As with any industry that’s involved with alcohol, there are a lot of laws and regulations surrounding craft cider, decided and overseen both at a state and federal government level. Things in legislative realms tend to happen either very quickly or very, very slowly, and for producers and consumers alike, the laws around cider can be murky and confusing.
Advocating for local independent cider makers has always been a top priority for the PA Cider Guild. “When we formed in 2014, we immediately recognized the need to become actively involved in the legislative matters surrounding the industry,” explained board member Steve Frecon of Frecon Farms.
At the time the Guild was formed, Pennsylvania had legally classified cider as a malt beverage with an ABV not to exceed 5.5%, and federal laws were not much different. When you think of malt beverages, you tend to think of fruity, alco-pop-type sodas and 40-ounce bottles, right? This certainly didn’t reflect the products we knew our members were creating.
Additionally, cider makers who were producing under limited winery licenses and growing their own apples were subject to double marketing assessments. To us, that didn’t seem like a burden that small producers should have to shoulder. “We thought our product was not appropriately defined at the state or federal level, and thus was subject to excessive taxation,” Steve said. “We agreed that legislative action must be a priority for the PA Cider Guild.”
By banding together and making a huge, concerted effort, we’ve made significant progress in this arena. Through the activities of the Cider Guild’s legislative committee, we’ve been successful on a number of legislative goals. Here are some highlights:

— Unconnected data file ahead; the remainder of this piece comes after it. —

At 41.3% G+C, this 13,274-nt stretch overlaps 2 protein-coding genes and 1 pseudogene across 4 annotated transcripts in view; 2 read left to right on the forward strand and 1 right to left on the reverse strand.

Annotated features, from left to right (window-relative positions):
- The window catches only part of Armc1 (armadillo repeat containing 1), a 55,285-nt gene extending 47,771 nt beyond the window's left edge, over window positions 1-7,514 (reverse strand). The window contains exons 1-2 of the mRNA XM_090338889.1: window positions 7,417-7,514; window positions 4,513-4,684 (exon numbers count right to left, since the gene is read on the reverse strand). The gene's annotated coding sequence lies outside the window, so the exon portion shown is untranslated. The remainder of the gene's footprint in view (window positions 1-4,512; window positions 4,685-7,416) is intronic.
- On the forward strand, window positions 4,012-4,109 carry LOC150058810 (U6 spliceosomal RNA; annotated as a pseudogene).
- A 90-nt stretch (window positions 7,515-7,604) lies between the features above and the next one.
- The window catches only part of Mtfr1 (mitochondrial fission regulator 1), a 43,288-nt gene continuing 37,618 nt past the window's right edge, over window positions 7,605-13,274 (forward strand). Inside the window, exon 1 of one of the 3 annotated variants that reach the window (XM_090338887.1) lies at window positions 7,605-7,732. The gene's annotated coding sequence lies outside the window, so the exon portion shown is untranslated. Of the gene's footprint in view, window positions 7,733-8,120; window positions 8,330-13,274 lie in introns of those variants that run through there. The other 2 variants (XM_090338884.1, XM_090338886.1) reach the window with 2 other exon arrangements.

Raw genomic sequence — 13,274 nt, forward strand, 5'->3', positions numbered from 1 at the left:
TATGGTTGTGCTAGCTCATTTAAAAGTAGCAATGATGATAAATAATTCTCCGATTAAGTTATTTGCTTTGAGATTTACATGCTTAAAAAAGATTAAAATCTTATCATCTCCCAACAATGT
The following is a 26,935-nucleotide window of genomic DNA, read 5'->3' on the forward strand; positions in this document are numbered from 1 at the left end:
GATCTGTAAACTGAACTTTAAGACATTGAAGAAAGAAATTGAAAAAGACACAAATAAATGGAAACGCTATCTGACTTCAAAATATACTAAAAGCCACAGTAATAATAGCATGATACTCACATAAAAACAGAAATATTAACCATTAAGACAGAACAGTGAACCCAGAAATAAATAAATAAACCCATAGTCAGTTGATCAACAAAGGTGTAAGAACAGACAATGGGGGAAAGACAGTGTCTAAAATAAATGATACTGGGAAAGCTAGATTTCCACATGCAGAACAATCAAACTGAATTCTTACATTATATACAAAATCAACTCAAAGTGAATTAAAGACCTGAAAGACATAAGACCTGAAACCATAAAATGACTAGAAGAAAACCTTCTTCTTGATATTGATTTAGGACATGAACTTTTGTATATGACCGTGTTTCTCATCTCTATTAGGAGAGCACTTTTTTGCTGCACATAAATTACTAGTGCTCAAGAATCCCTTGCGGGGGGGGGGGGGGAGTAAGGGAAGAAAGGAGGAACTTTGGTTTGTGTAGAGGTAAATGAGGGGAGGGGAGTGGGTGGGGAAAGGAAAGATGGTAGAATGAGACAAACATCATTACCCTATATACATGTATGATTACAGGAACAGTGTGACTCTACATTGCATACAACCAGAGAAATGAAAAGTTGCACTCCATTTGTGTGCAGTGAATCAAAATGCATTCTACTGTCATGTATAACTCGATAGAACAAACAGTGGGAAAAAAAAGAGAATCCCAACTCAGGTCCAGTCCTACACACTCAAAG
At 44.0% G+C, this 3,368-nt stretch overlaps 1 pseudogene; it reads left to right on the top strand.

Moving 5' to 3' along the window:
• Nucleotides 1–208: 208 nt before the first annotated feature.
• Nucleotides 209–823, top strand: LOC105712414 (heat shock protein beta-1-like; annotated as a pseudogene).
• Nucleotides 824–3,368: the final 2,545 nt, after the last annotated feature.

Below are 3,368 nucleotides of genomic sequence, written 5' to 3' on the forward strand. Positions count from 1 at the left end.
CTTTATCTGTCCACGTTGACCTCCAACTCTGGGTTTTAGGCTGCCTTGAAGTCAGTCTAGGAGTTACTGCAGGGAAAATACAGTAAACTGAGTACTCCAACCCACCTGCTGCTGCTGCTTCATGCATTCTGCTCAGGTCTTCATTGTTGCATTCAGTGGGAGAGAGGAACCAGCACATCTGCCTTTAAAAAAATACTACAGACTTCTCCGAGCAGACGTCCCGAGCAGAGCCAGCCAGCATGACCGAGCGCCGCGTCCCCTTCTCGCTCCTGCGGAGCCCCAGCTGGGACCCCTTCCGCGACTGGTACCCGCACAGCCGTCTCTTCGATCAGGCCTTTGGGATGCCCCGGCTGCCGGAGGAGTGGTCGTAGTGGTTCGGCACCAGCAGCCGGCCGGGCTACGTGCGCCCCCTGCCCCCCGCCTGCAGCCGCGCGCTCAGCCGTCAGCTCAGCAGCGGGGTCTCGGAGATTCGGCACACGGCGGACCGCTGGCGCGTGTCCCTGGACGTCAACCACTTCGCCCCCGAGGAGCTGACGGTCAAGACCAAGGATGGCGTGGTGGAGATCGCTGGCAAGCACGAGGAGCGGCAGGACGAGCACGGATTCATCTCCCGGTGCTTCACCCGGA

• In 2015, we gained the support of Federal Congressman Ryan Costello to cosponsor the CIDER ACT H.R.2903, which would loosen tax restrictions on hard cider and raise the ABV at the federal level to 8.5%, setting a precedent for future legislation at the state and federal level.
• We’ve been working with the PA Apple Marketing Board to eliminate the marketing assessment on apples designated to be fermented into hard cider and grown by a cidery.
• We entered into a contract and teamed up with with Versant Strategies, a public affairs firm that specializes in agricultural issues, to promote the virtues of our legislative agenda in Harrisburg.
• Along with State Representative Barry Jozwiak, Senate Chairman Chuck McIlhinney, Senate Law and Justice Committee ExecutiveDirector Gail Reinard and State Liquor Chairs Paul Costa and Adam Harris, we succeeded in amending the legal definition of cider in the state liquor code to identify alcoholic cider as an individual product and raising the permissible ABV to 8.5%.
• We worked with PA Secretary of Agriculture Russell Redding and the PA Farm Show to have hard cider recognized as a commodity to be judged and supported by state and federal marketing and grant programs.
Our hard work is not finished — we have a number of legislative priorities that we hope to tackle in 2018 and beyond. These include:
• Continuing our work with Versant Strategies and Rep. Jozwiak to redefine alcoholic cider in the state’s Liquor Code via House Bill 1497. Our goal through this effort is to ensure that any product called “hard cider” must be made primarily of apples and pears.
• Working with the Department of Agriculture to put forth a marketing order that would raise funding for hard cider marketing and research.
• Beginning to lay the foundation of the PA Farm Cidery Act, legislation that would promote and protect the growth of hard cider production within the state.
We can’t do this work without the support of our members. If you aren’t already part of the PA Cider Guild, consider joining today. If you are already part of the Guild and want to get more involved with legislative efforts, please send us a note through the Contact Form on our website.
Photo Credit: Casey Martin Photography for Cider Culture